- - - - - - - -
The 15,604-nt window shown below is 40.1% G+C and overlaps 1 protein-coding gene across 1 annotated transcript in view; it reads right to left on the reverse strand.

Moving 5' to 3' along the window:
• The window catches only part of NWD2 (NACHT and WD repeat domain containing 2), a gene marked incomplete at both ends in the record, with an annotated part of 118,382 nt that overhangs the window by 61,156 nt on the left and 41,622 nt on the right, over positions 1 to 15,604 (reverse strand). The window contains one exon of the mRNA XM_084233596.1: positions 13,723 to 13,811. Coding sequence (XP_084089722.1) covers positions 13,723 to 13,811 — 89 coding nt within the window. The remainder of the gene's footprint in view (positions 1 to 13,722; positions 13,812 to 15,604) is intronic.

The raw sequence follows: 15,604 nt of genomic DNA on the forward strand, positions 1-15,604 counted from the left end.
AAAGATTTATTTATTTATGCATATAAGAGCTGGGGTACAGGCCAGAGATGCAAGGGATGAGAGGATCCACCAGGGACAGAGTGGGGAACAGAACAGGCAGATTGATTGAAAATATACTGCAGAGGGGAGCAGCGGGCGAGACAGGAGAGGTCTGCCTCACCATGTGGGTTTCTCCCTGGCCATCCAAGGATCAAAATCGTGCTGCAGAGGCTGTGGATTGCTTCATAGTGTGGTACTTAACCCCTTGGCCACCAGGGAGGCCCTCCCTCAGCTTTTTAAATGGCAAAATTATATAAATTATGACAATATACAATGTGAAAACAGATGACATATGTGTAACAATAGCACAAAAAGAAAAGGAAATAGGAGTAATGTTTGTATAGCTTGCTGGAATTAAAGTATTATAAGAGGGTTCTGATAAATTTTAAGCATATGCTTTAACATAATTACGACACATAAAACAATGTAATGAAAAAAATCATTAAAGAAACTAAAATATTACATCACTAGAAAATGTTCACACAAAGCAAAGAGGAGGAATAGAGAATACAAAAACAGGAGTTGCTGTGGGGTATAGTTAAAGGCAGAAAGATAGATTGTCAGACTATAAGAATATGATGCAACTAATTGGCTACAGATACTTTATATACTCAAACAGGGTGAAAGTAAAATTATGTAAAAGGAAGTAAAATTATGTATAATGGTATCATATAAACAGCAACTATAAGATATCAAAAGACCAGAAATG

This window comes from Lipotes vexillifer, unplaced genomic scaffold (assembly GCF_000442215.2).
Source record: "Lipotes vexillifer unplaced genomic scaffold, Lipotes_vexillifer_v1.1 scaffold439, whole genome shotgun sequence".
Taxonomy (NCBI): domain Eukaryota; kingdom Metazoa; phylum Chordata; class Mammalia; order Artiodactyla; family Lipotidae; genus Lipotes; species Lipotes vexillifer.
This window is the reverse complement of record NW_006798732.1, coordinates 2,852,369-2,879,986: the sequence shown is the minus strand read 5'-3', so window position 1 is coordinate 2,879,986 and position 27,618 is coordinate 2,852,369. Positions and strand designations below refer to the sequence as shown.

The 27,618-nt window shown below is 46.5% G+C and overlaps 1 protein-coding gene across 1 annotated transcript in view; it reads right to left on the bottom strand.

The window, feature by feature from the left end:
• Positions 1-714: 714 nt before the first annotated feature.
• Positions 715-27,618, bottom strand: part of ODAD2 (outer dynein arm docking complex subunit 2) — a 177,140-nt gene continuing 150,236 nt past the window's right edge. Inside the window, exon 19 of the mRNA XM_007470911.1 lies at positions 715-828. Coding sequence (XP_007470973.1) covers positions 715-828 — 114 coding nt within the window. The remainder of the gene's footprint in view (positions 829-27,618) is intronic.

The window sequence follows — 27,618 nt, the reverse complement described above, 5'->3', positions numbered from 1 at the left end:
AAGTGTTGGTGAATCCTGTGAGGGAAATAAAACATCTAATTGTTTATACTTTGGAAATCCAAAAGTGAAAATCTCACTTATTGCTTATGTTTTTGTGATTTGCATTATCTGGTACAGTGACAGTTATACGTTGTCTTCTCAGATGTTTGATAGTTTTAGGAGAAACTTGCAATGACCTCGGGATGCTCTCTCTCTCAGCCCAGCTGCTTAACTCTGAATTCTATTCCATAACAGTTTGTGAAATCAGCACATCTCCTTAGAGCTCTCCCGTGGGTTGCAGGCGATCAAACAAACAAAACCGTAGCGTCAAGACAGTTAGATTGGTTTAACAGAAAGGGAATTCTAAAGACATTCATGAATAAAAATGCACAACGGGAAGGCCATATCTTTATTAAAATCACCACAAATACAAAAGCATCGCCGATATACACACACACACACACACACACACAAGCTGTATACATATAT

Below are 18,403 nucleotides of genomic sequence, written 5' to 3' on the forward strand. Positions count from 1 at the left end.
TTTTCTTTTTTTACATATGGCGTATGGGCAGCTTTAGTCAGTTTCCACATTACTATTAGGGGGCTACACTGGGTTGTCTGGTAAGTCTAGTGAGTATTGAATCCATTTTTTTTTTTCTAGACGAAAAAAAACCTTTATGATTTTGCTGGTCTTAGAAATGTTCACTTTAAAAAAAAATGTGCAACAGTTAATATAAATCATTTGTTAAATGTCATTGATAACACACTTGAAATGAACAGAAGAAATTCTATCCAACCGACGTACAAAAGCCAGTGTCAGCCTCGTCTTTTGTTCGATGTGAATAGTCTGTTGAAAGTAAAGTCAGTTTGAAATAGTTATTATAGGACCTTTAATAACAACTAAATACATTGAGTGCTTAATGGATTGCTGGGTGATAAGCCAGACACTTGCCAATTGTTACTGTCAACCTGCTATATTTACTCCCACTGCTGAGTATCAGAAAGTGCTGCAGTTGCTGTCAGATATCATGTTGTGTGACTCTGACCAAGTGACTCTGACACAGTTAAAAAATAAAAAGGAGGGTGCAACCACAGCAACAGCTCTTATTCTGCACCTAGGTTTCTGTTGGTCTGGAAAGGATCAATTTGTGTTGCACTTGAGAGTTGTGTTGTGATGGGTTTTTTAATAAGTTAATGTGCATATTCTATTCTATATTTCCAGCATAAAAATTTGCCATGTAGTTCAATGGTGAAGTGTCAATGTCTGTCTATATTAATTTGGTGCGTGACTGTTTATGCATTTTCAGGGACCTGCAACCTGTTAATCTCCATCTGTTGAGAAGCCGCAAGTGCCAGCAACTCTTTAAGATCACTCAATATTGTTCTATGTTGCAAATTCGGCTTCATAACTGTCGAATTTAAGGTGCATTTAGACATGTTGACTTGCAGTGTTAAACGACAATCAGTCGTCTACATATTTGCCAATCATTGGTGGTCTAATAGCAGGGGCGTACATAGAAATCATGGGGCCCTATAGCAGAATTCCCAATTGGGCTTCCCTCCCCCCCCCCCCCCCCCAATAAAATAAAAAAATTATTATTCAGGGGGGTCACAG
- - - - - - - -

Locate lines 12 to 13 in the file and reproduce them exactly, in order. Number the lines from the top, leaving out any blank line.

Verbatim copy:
• Positions 1-714: 714 nt before the first annotated feature.
• Positions 715-27,618, bottom strand: part of ODAD2 (outer dynein arm docking complex subunit 2) — a 177,140-nt gene continuing 150,236 nt past the window's right edge. Inside the window, exon 19 of the mRNA XM_007470911.1 lies at positions 715-828. Coding sequence (XP_007470973.1) covers positions 715-828 — 114 coding nt within the window. The remainder of the gene's footprint in view (positions 829-27,618) is intronic.